Reykjavik Roasters without a doubt make the best cup of coffee in town. It is a coffeehouse and roasters combined in to one and only a short walk away from Hallgrimskirkja (the big church). The coffeehouse is quite small so you may need to share a table or wait around a little to have one to yourself but I can guarantee that it is worth the wait. So good we even brought a bag of coffee home with us.




Have I mentioned that Iceland isn't cheap? When you've forked out for coffees, museum entry fees, brunch, lunch, hotdogs and whatever else has taken your fancy you might be on the lookout for something relatively cheap to ensure you're not entirely broke by the end of the trip. Noodle station is a small chain in Iceland (I saw two in Reykjavik), the service and menu is basic with you essentially being dished out noodles in broth with meat or vegetables of your choice. It's basic but it's good.




This small hotdog shack near the harbour in downtown Reykjavik has attracted international fame as the Guardian declared it as one of the best hotdogs in Europe. Even Bill Clinton has had his mouth around their sausage. Another cheap eat and a great snack if you're toddling around Reykjavik during the day or at night.




An extensive menu with your regular starters, mains and desserts as well as a small plates option this restaurant can certainly cater for all. We opted for the small plates menu and weren't disappointed by any of the dishes. No bookings are taken but your name is added to waiting list and you can either go away and come back or wait at the bar, be warned it gets busy at the weekend with around a 45 minute waiting time so arrive early and hungry. 




Possibly one of the nicer restaurants we visited. On a Saturday night the locals get dressed up to the nines but you won't be turned away wearing your jumper and thick socks. The desserts are there to tempt you as soon as you walk through the doorway, leaving a lasting impression you'll be sure to try and squeeze one in later. Apotek (as the name suggests) was the town's apothecary and cocktails are aptly named 'Painkillers' although the prices will probably cause you more pain than cure... but it is Iceland after all. 


A small unpresuming cafe come restaurant from the front you'll be surprised at the size once you walk in. Attached is a delicatessen selling specialty and Icelandic ingredients; plus a further dining room to the back to ensure they're not turning eager mouths away. These guys are passionate about their food sourcing the finest ingredients and producing dishes of love. The menu changes seasonally, although we dined on Reindeer this goes in and out of season and in turn on and off the menu. This isn’t a bad thing. 




In my mind this is the typical tourist cafe (or trap) with its quirky take on the local cafe/restaurant (combining both launderette and burger joint) and waiters who don't really give a damn. Go for the novelty not for the food.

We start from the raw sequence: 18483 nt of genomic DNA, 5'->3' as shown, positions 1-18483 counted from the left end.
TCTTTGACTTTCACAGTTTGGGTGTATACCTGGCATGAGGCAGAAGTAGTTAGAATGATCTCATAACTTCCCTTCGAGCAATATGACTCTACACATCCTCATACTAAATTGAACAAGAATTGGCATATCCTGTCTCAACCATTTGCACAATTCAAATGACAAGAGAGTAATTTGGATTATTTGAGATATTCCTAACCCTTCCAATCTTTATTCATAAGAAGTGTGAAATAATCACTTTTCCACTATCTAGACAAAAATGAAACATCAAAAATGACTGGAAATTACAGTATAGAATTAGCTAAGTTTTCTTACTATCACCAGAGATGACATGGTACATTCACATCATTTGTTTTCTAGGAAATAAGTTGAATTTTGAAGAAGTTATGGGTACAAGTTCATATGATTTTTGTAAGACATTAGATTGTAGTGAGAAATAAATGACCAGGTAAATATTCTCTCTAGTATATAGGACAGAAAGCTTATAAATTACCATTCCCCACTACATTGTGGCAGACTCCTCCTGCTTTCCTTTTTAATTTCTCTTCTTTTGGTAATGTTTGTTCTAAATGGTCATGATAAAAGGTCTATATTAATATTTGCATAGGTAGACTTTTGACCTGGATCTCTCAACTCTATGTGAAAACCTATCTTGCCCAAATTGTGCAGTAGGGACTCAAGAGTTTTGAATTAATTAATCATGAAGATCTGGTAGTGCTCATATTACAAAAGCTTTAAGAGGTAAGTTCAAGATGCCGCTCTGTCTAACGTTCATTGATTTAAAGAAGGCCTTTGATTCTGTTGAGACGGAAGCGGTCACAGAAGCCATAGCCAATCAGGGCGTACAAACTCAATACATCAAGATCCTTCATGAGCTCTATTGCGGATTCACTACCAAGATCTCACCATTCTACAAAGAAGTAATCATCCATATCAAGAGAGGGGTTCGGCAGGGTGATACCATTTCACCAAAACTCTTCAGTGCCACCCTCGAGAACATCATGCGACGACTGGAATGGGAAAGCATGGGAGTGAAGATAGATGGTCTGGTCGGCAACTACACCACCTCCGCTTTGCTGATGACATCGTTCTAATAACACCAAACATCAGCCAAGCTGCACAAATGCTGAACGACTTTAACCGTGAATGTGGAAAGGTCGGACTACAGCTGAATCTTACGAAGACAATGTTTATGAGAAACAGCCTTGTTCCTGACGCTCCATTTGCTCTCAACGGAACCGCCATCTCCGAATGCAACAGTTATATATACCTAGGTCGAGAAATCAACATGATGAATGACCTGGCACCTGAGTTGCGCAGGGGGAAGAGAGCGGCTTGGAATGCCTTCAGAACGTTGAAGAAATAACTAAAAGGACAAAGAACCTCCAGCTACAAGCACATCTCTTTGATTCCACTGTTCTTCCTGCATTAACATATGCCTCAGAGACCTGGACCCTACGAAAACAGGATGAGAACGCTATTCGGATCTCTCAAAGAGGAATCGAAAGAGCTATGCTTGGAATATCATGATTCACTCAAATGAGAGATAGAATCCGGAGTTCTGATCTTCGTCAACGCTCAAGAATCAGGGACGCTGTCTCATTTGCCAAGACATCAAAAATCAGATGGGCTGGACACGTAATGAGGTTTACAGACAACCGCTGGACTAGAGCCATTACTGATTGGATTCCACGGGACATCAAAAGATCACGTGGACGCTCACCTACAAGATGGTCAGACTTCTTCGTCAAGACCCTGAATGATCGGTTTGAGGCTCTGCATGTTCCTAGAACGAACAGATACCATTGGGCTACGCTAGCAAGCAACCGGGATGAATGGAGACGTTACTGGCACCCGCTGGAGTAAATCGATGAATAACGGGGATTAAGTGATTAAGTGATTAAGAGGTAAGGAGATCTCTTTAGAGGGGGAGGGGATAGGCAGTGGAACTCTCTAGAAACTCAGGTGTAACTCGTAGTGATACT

A cafe by and bar by night the Swiss Hot Chocolates are a perfect belly warmer, expect servings of soup and paninis for lunch and beer for dinner. With each coffee you can enjoy a free refill of filter enough to keep you whizzing at your laptop all afternoon. 




This is where Iceland meets Spain with traditional tapas dishes and Icelandic influenced plates. It is here you can find the famed rotten shark, puffin and whale and what's more ideal than serving them in small portions... you know 'just in case'. Bookings are advised as although it has a substantial dining room it's a popular place and is situated in prime position in downtown Reykjavik. Microbar is just a stumble away for a post meal tipple. 



Supermarket - Bonus

Why am I adding a supermarket to the list? Well if you're self catering I'd recommend you buy your food from Bonus. It's the cheapest supermarket around and you'll find them dotted around everywhere.


Black sandy beaches at Vik if we could change one thing it would be to stay here for a night


Drink (Bars)  


My favourite bar that we visited, it's small, unassuming and full of locals. Kaldi is Icelandic beer that is brewed in the North, it's cheaper to sup than other imported beers but when in Rome why would you drink anything else? 

Micro Bar 

If you've read any guides you've no doubt have already heard about this bar. There is a wide selection of beers which are available in thirds on beer flights; if you're not drunk by the time you leave Microbar you're doing it wrong. 


Hidden away with the Pizza Place With No Name you enter by side staircase and unassuming door, stay downstairs for pizza and head upstairs for beer. 


The bar with the underground sign and they're not quite sure why or how it happened. Expect live DJs jamming in the corner and guys. If you haven't finished your drink by closing time rather than chugging it down your neck they'll offer you a plastic pint glass to take it away and merrily drink it all the way home. 




I hope you enjoy your trip to Iceland and I hope that my guide has helped!